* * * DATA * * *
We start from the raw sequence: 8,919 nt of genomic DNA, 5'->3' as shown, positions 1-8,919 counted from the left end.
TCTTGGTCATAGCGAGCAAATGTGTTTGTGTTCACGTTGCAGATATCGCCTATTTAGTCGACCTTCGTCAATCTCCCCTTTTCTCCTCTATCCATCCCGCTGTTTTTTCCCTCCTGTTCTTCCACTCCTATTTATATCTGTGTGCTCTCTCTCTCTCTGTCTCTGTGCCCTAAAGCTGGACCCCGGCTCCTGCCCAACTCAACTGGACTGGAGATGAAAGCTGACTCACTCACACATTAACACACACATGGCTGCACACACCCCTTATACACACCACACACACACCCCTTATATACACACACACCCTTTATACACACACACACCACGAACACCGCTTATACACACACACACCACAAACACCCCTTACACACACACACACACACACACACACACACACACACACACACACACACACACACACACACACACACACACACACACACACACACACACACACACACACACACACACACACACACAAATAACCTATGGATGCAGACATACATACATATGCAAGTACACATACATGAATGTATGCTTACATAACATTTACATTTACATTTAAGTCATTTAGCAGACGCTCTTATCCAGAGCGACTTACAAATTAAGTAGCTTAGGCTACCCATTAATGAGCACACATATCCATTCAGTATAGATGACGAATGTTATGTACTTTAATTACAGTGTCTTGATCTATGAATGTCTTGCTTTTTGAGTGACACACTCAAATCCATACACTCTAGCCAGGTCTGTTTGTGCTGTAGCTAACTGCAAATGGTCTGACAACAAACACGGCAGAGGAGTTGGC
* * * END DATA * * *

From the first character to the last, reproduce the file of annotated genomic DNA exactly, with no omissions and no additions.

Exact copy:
We start from the raw sequence: 8,919 nt of genomic DNA, 5'->3' as shown, positions 1-8,919 counted from the left end.
TCTTGGTCATAGCGAGCAAATGTGTTTGTGTTCACGTTGCAGATATCGCCTATTTAGTCGACCTTCGTCAATCTCCCCTTTTCTCCTCTATCCATCCCGCTGTTTTTTCCCTCCTGTTCTTCCACTCCTATTTATATCTGTGTGCTCTCTCTCTCTCTGTCTCTGTGCCCTAAAGCTGGACCCCGGCTCCTGCCCAACTCAACTGGACTGGAGATGAAAGCTGACTCACTCACACATTAACACACACATGGCTGCACACACCCCTTATACACACCACACACACACCCCTTATATACACACACACCCTTTATACACACACACACCACGAACACCGCTTATACACACACACACCACAAACACCCCTTACACACACACACACACACACACACACACACACACACACACACACACACACACACACACACACACACACACACACACACACACACACACACACACACACACACACACACACACACAAATAACCTATGGATGCAGACATACATACATATGCAAGTACACATACATGAATGTATGCTTACATAACATTTACATTTACATTTAAGTCATTTAGCAGACGCTCTTATCCAGAGCGACTTACAAATTAAGTAGCTTAGGCTACCCATTAATGAGCACACATATCCATTCAGTATAGATGACGAATGTTATGTACTTTAATTACAGTGTCTTGATCTATGAATGTCTTGCTTTTTGAGTGACACACTCAAATCCATACACTCTAGCCAGGTCTGTTTGTGCTGTAGCTAACTGCAAATGGTCTGACAACAAACACGGCAGAGGAGTTGGC